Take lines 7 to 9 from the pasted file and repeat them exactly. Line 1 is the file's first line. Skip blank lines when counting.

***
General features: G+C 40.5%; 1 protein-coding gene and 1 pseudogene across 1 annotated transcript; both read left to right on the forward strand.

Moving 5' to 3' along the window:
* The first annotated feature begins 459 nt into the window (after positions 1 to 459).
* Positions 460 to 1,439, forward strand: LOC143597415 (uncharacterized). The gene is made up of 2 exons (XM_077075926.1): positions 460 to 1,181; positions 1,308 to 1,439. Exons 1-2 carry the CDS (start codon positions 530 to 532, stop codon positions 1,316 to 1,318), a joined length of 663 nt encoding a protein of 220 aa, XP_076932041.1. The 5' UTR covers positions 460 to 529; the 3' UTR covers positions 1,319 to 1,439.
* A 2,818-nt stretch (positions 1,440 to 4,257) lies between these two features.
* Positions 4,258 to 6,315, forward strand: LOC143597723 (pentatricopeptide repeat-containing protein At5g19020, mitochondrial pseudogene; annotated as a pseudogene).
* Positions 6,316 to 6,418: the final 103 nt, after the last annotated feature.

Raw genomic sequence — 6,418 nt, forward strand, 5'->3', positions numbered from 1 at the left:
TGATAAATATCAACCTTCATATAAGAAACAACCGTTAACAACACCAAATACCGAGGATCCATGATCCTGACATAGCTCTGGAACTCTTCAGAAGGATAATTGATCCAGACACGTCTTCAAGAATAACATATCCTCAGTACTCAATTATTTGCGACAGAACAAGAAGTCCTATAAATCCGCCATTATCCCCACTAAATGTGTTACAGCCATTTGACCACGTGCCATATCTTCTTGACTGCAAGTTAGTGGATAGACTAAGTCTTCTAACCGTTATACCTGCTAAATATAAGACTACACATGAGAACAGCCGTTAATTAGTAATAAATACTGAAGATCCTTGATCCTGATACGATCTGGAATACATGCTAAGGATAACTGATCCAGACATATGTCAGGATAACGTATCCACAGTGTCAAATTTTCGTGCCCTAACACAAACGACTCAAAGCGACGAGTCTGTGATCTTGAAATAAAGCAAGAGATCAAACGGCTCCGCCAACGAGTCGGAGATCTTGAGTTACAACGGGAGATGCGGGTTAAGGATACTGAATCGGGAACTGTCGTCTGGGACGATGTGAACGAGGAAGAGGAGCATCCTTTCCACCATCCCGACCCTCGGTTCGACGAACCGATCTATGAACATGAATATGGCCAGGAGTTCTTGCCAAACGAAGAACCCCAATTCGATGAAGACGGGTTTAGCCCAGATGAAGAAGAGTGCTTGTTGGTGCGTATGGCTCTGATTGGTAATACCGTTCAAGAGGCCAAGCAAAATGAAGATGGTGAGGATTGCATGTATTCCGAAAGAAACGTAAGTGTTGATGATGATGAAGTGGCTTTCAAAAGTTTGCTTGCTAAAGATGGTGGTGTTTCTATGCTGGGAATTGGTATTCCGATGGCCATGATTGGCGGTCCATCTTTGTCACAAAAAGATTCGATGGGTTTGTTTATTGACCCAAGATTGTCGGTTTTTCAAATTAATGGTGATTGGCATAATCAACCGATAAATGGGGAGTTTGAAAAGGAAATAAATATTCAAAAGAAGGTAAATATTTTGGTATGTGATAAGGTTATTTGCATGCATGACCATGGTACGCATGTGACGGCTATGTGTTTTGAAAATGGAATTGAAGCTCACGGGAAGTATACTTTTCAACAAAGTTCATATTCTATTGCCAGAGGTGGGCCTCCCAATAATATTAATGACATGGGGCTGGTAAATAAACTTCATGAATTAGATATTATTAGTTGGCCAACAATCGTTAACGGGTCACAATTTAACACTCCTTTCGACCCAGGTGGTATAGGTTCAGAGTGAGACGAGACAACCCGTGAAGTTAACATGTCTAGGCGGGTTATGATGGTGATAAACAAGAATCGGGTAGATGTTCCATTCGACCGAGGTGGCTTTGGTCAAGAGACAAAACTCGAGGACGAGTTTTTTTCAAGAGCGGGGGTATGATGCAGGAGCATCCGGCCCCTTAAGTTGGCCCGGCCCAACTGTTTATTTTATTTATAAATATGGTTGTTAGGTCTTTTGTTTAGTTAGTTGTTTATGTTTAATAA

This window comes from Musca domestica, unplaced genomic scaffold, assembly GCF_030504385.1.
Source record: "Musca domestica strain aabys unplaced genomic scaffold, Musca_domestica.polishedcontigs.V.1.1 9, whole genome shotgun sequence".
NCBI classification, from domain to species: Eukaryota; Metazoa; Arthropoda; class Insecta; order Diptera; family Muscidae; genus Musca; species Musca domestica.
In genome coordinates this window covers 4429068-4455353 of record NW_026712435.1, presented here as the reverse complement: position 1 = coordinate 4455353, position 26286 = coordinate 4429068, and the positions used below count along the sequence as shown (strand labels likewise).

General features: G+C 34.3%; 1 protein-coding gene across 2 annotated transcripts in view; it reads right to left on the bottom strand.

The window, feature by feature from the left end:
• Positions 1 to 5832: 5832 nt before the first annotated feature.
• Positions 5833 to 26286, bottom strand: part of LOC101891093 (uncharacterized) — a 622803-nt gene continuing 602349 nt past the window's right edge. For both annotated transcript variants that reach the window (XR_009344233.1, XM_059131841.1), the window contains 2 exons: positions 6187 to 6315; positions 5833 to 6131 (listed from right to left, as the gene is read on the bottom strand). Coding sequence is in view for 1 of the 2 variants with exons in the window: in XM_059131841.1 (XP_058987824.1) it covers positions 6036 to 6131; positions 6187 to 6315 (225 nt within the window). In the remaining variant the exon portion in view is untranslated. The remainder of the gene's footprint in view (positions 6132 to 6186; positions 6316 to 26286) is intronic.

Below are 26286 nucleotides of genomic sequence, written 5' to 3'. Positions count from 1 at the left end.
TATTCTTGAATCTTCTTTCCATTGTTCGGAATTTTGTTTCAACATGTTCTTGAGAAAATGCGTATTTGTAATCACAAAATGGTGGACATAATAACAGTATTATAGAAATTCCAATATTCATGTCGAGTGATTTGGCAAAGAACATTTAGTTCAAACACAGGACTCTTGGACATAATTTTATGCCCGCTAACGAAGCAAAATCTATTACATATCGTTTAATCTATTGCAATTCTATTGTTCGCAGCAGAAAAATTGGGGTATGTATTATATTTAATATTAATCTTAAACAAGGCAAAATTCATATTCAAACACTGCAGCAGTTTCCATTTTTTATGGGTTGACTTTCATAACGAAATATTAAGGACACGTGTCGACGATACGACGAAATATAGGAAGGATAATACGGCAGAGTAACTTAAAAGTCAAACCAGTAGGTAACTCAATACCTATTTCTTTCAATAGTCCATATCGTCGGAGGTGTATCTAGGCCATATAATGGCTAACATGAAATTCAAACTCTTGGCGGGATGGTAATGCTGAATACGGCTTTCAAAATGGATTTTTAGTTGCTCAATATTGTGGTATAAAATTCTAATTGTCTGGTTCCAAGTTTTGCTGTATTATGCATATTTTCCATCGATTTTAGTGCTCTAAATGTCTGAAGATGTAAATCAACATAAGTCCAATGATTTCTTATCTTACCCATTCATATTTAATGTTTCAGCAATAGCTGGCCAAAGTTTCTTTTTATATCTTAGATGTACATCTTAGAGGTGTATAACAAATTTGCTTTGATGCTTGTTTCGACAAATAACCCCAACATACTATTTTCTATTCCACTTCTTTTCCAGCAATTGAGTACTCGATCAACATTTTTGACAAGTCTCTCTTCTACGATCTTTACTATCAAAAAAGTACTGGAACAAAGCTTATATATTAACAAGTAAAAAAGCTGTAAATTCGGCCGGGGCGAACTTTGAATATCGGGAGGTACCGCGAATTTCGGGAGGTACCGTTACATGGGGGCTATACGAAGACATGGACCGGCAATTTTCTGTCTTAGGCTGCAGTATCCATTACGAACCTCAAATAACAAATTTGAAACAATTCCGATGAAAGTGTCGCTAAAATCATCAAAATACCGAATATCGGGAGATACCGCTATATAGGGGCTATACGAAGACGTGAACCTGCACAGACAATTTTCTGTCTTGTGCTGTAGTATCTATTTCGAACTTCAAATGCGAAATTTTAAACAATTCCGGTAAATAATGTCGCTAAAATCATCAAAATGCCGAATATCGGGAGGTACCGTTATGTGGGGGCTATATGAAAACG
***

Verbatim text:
* Positions 6,316 to 6,418: the final 103 nt, after the last annotated feature.

Raw genomic sequence — 6,418 nt, forward strand, 5'->3', positions numbered from 1 at the left:
TGATAAATATCAACCTTCATATAAGAAACAACCGTTAACAACACCAAATACCGAGGATCCATGATCCTGACATAGCTCTGGAACTCTTCAGAAGGATAATTGATCCAGACACGTCTTCAAGAATAACATATCCTCAGTACTCAATTATTTGCGACAGAACAAGAAGTCCTATAAATCCGCCATTATCCCCACTAAATGTGTTACAGCCATTTGACCACGTGCCATATCTTCTTGACTGCAAGTTAGTGGATAGACTAAGTCTTCTAACCGTTATACCTGCTAAATATAAGACTACACATGAGAACAGCCGTTAATTAGTAATAAATACTGAAGATCCTTGATCCTGATACGATCTGGAATACATGCTAAGGATAACTGATCCAGACATATGTCAGGATAACGTATCCACAGTGTCAAATTTTCGTGCCCTAACACAAACGACTCAAAGCGACGAGTCTGTGATCTTGAAATAAAGCAAGAGATCAAACGGCTCCGCCAACGAGTCGGAGATCTTGAGTTACAACGGGAGATGCGGGTTAAGGATACTGAATCGGGAACTGTCGTCTGGGACGATGTGAACGAGGAAGAGGAGCATCCTTTCCACCATCCCGACCCTCGGTTCGACGAACCGATCTATGAACATGAATATGGCCAGGAGTTCTTGCCAAACGAAGAACCCCAATTCGATGAAGACGGGTTTAGCCCAGATGAAGAAGAGTGCTTGTTGGTGCGTATGGCTCTGATTGGTAATACCGTTCAAGAGGCCAAGCAAAATGAAGATGGTGAGGATTGCATGTATTCCGAAAGAAACGTAAGTGTTGATGATGATGAAGTGGCTTTCAAAAGTTTGCTTGCTAAAGATGGTGGTGTTTCTATGCTGGGAATTGGTATTCCGATGGCCATGATTGGCGGTCCATCTTTGTCACAAAAAGATTCGATGGGTTTGTTTATTGACCCAAGATTGTCGGTTTTTCAAATTAATGGTGATTGGCATAATCAACCGATAAATGGGGAGTTTGAAAAGGAAATAAATATTCAAAAGAAGGTAAATATTTTGGTATGTGATAAGGTTATTTGCATGCATGACCATGGTACGCATGTGACGGCTATGTGTTTTGAAAATGGAATTGAAGCTCACGGGAAGTATACTTTTCAACAAAGTTCATATTCTATTGCCAGAGGTGGGCCTCCCAATAATATTAATGACATGGGGCTGGTAAATAAACTTCATGAATTAGATATTATTAGTTGGCCAACAATCGTTAACGGGTCACAATTTAACACTCCTTTCGACCCAGGTGGTATAGGTTCAGAGTGAGACGAGACAACCCGTGAAGTTAACATGTCTAGGCGGGTTATGATGGTGATAAACAAGAATCGGGTAGATGTTCCATTCGACCGAGGTGGCTTTGGTCAAGAGACAAAACTCGAGGACGAGTTTTTTTCAAGAGCGGGGGTATGATGCAGGAGCATCCGGCCCCTTAAGTTGGCCCGGCCCAACTGTTTATTTTATTTATAAATATGGTTGTTAGGTCTTTTGTTTAGTTAGTTGTTTATGTTTAATAA